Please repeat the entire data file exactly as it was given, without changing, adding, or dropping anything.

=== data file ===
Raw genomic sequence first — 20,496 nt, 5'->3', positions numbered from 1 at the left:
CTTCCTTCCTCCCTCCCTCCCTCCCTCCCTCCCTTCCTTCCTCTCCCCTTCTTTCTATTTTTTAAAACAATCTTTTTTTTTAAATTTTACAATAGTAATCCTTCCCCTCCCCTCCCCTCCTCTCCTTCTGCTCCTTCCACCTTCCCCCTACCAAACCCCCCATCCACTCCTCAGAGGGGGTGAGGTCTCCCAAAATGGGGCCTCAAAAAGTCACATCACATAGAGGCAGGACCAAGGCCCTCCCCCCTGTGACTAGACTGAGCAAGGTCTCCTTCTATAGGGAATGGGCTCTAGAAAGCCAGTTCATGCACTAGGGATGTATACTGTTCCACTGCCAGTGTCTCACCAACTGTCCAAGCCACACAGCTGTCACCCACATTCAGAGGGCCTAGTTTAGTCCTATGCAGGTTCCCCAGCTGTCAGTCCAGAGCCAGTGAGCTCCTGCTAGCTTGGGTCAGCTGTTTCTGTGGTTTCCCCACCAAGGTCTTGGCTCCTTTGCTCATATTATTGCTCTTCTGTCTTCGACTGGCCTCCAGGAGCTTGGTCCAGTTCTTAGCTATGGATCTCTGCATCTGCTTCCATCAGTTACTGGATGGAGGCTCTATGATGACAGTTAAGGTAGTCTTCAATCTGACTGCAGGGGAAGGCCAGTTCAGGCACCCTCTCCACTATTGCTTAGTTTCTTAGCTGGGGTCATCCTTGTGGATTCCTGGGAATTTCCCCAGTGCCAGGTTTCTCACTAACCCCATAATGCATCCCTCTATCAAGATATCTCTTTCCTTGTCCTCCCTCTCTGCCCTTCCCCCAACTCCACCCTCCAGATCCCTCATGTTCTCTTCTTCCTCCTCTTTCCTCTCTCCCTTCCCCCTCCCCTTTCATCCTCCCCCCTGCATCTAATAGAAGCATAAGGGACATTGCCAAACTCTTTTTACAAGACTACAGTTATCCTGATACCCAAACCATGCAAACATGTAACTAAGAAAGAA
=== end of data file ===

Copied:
Raw genomic sequence first — 20,496 nt, 5'->3', positions numbered from 1 at the left:
CTTCCTTCCTCCCTCCCTCCCTCCCTCCCTCCCTTCCTTCCTCTCCCCTTCTTTCTATTTTTTAAAACAATCTTTTTTTTTAAATTTTACAATAGTAATCCTTCCCCTCCCCTCCCCTCCTCTCCTTCTGCTCCTTCCACCTTCCCCCTACCAAACCCCCCATCCACTCCTCAGAGGGGGTGAGGTCTCCCAAAATGGGGCCTCAAAAAGTCACATCACATAGAGGCAGGACCAAGGCCCTCCCCCCTGTGACTAGACTGAGCAAGGTCTCCTTCTATAGGGAATGGGCTCTAGAAAGCCAGTTCATGCACTAGGGATGTATACTGTTCCACTGCCAGTGTCTCACCAACTGTCCAAGCCACACAGCTGTCACCCACATTCAGAGGGCCTAGTTTAGTCCTATGCAGGTTCCCCAGCTGTCAGTCCAGAGCCAGTGAGCTCCTGCTAGCTTGGGTCAGCTGTTTCTGTGGTTTCCCCACCAAGGTCTTGGCTCCTTTGCTCATATTATTGCTCTTCTGTCTTCGACTGGCCTCCAGGAGCTTGGTCCAGTTCTTAGCTATGGATCTCTGCATCTGCTTCCATCAGTTACTGGATGGAGGCTCTATGATGACAGTTAAGGTAGTCTTCAATCTGACTGCAGGGGAAGGCCAGTTCAGGCACCCTCTCCACTATTGCTTAGTTTCTTAGCTGGGGTCATCCTTGTGGATTCCTGGGAATTTCCCCAGTGCCAGGTTTCTCACTAACCCCATAATGCATCCCTCTATCAAGATATCTCTTTCCTTGTCCTCCCTCTCTGCCCTTCCCCCAACTCCACCCTCCAGATCCCTCATGTTCTCTTCTTCCTCCTCTTTCCTCTCTCCCTTCCCCCTCCCCTTTCATCCTCCCCCCTGCATCTAATAGAAGCATAAGGGACATTGCCAAACTCTTTTTACAAGACTACAGTTATCCTGATACCCAAACCATGCAAACATGTAACTAAGAAAGAA